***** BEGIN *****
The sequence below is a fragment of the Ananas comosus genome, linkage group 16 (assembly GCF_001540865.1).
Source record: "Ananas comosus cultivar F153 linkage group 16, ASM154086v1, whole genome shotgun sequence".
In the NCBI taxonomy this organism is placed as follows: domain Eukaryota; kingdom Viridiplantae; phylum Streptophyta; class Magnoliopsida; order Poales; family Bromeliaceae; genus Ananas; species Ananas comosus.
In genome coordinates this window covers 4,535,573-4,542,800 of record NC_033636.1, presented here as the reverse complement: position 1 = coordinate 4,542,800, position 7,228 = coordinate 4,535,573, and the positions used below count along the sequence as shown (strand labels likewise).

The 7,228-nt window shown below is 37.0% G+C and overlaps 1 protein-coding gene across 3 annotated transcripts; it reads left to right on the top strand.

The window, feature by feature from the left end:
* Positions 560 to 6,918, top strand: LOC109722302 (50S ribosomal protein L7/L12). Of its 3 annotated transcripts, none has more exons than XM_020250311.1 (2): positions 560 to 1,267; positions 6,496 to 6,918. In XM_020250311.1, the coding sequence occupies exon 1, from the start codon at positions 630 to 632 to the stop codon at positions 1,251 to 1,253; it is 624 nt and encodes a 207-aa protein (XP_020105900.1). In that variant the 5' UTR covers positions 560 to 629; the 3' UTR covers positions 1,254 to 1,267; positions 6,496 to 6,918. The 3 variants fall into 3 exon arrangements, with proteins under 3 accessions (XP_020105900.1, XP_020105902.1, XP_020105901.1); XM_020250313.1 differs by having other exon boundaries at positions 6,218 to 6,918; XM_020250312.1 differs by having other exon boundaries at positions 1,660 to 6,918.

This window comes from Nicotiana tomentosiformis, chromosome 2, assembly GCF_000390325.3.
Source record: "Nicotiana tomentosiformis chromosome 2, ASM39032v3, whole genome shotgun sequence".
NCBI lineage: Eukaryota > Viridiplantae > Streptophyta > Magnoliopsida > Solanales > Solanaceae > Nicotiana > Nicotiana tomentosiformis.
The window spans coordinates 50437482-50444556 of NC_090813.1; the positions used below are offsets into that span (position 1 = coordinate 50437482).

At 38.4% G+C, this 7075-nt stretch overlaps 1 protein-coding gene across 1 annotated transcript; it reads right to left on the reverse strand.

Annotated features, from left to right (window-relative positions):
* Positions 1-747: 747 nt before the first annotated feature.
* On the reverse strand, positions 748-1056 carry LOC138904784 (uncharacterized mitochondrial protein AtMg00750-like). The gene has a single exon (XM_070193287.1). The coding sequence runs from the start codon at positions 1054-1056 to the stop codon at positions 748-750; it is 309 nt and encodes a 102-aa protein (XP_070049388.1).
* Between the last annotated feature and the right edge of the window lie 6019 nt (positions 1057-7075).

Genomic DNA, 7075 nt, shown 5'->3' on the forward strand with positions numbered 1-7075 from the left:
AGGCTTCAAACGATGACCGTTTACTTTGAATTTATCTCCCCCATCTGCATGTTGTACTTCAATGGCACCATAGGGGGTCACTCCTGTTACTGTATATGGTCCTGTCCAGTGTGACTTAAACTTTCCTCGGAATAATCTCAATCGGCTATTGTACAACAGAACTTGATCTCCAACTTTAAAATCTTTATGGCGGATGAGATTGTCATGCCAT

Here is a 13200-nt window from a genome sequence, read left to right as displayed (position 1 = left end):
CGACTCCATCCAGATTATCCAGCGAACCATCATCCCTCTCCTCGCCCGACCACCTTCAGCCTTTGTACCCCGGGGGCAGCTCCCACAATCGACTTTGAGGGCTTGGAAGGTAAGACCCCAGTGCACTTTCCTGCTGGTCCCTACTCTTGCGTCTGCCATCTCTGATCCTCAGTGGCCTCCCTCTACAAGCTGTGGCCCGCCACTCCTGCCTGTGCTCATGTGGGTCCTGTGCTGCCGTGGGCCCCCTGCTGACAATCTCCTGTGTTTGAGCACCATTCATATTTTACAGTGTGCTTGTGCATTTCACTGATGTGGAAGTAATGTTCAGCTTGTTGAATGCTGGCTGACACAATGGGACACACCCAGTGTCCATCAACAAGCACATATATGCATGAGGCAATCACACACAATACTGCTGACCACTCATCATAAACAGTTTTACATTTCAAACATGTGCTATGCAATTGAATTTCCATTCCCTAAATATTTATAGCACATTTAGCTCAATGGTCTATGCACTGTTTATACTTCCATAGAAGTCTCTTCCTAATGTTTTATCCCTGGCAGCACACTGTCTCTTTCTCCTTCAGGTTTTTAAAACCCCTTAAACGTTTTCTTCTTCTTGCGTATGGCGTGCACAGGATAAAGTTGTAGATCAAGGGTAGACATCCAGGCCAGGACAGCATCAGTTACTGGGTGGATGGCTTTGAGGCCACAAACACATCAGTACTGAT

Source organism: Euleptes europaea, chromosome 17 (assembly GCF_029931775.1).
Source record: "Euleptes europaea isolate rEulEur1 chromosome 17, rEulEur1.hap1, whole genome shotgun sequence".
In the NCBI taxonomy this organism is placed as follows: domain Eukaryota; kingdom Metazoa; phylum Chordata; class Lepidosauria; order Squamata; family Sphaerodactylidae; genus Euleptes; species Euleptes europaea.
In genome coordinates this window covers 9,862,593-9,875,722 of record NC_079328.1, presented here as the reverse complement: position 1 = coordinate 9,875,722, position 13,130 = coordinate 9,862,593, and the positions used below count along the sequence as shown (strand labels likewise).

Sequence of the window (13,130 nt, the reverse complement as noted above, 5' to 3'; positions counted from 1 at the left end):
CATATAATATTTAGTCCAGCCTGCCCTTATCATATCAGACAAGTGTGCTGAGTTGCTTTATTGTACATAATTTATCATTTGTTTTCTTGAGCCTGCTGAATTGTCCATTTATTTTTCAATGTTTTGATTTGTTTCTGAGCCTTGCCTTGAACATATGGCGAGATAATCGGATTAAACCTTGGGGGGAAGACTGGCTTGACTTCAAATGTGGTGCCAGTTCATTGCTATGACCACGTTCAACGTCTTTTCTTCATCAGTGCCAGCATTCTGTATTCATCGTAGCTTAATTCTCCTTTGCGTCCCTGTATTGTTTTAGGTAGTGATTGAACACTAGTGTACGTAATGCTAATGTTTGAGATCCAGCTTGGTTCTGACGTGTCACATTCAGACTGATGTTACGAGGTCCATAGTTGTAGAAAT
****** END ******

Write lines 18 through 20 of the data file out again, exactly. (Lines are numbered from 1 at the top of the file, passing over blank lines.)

AGGCTTCAAACGATGACCGTTTACTTTGAATTTATCTCCCCCATCTGCATGTTGTACTTCAATGGCACCATAGGGGGTCACTCCTGTTACTGTATATGGTCCTGTCCAGTGTGACTTAAACTTTCCTCGGAATAATCTCAATCGGCTATTGTACAACAGAACTTGATCTCCAACTTTAAAATCTTTATGGCGGATGAGATTGTCATGCCAT

Here is a 13200-nt window from a genome sequence, read left to right as displayed (position 1 = left end):
CGACTCCATCCAGATTATCCAGCGAACCATCATCCCTCTCCTCGCCCGACCACCTTCAGCCTTTGTACCCCGGGGGCAGCTCCCACAATCGACTTTGAGGGCTTGGAAGGTAAGACCCCAGTGCACTTTCCTGCTGGTCCCTACTCTTGCGTCTGCCATCTCTGATCCTCAGTGGCCTCCCTCTACAAGCTGTGGCCCGCCACTCCTGCCTGTGCTCATGTGGGTCCTGTGCTGCCGTGGGCCCCCTGCTGACAATCTCCTGTGTTTGAGCACCATTCATATTTTACAGTGTGCTTGTGCATTTCACTGATGTGGAAGTAATGTTCAGCTTGTTGAATGCTGGCTGACACAATGGGACACACCCAGTGTCCATCAACAAGCACATATATGCATGAGGCAATCACACACAATACTGCTGACCACTCATCATAAACAGTTTTACATTTCAAACATGTGCTATGCAATTGAATTTCCATTCCCTAAATATTTATAGCACATTTAGCTCAATGGTCTATGCACTGTTTATACTTCCATAGAAGTCTCTTCCTAATGTTTTATCCCTGGCAGCACACTGTCTCTTTCTCCTTCAGGTTTTTAAAACCCCTTAAACGTTTTCTTCTTCTTGCGTATGGCGTGCACAGGATAAAGTTGTAGATCAAGGGTAGACATCCAGGCCAGGACAGCATCAGTTACTGGGTGGATGGCTTTGAGGCCACAAACACATCAGTACTGAT